I am not idealistic or prescriptive about these things. I think writers should be true to what they want to write. The funnelling of that work into "culture" will take care of itself.

8 - Do you find the process of working with an outside editor difficult or essential (or both)?
I have always written with an editor... Be they university instructors, workshop pals, PhD supervisors, my agent, magazine editors, friends or family. Other people's opinions are integral to my revision process. With this book so far, I have mostly worked with my Canadian editor, Nicole Winstanley. I really respect and value her notes. Where I run into trouble, on occasion, is the copy editing. My MA supervisor, Andrew Cowan, once called my punctuation "unhelpfully eccentric."

9 - What is the best piece of advice you've heard (not necessarily given to you directly)?
I hear so much good advice and forget it instantly. Right now one the one that applies to me might be, "just get on with it."

10 - What kind of writing routine do you tend to keep, or do you even have one? How does a typical day (for you) begin?

With porridge and coffee. Typically, I write in the morning for a few hours and do email admin in the afternoon. But that routine has been less defined of late. I write when I can, and particularly near deadlines.

11 - When your writing gets stalled, where do you turn or return for (for lack of a better word) inspiration?

Other writers. Herta Müller and Marilynne Robinson helped dig me out of my current work-in-progress. Housekeeping and The Land of Green Plums both revitalised the project when I was falling asleep at the wheel. (Not in any discernible way to readers, I am sure.)

12 - What fragrance reminds you of home?
Woodsmoke and seaweed.

13 - David W. McFadden once said that books come from books, but are there any other forms that influence your work, whether nature, music, science or visual art?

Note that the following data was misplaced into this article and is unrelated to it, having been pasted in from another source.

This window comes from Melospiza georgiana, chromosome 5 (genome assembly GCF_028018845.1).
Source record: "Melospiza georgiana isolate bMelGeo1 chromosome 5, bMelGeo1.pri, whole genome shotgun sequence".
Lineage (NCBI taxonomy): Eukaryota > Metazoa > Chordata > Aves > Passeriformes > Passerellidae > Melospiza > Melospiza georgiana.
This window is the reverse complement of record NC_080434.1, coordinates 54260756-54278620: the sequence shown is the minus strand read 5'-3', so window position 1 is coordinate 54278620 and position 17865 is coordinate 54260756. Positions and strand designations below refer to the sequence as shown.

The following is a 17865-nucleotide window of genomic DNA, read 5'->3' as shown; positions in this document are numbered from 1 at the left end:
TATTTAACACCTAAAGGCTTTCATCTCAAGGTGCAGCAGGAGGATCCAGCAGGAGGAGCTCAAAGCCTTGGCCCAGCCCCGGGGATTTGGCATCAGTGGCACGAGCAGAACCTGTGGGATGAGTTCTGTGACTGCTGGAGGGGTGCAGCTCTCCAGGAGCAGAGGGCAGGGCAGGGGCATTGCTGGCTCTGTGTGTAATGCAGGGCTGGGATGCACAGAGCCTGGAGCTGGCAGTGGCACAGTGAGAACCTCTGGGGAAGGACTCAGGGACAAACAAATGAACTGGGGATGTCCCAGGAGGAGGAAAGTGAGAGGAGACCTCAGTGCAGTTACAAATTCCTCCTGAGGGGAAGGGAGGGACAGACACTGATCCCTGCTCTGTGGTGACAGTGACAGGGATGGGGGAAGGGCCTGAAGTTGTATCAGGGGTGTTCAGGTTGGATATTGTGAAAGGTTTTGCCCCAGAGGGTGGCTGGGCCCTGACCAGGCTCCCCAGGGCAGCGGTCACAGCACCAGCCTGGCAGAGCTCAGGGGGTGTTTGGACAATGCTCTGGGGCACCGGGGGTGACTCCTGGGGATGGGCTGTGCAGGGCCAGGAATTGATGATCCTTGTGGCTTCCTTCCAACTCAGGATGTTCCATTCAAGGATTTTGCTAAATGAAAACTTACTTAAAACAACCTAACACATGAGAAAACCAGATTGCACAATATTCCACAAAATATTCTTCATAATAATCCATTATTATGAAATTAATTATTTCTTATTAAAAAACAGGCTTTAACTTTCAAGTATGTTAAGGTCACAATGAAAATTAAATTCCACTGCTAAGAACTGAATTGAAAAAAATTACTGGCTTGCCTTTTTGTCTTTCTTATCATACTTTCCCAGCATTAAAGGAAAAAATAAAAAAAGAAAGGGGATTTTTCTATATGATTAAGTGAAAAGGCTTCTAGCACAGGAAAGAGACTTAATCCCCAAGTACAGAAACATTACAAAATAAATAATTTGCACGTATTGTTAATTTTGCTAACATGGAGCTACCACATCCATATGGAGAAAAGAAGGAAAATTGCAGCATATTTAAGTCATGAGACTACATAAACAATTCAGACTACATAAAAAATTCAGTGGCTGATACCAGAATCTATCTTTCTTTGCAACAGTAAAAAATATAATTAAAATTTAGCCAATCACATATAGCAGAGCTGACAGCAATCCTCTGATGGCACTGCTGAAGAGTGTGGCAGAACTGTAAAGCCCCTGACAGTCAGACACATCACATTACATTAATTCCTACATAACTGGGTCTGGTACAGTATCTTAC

Well, I can't write without headphones, so music inspires me in an indirect, noise-cancelling way. I am also inspired by visual art— especially photography. I talk about that more on Hamish Hamilton's The Looking Glass. (

14 - What other writers or writings are important for your work, or simply your life outside of your work?
I already mentioned Herta Müller and Marilynne Robinson. Also: Mark Anthony Jarman, Zsuzsi Gartner, Annabel Lyon, Lorrie Moore, Lydia Davis, Flannery O'Connor, Raymond Carver, Anne Carson...

15 - What would you like to do that you haven't yet done?
Go to India or South Africa.

Make my own yogurt.

16 - If you could pick any other occupation to attempt, what would it be? Or, alternately, what do you think you would have ended up doing had you not been a writer?
I'd happily work in film. Production or pre-production, probably, though I've enjoyed editing in the past.

17 - What made you write, as opposed to doing something else?
It started to feel better to do something more creative and self-guided. I wanted to go into law for a long time.

18 - What was the last great book you read? What was the last great film?
Book- Autobiography of Red by Anne Carson

Film- I recently watched Nebraska on the plane and really enjoyed it.

19 - What are you currently working on?
Well, I am technically still working on that novel I mentioned. And I've started another for the phd. So far, it's set on an island in the 1950s.

12 or 20 (second series) questions;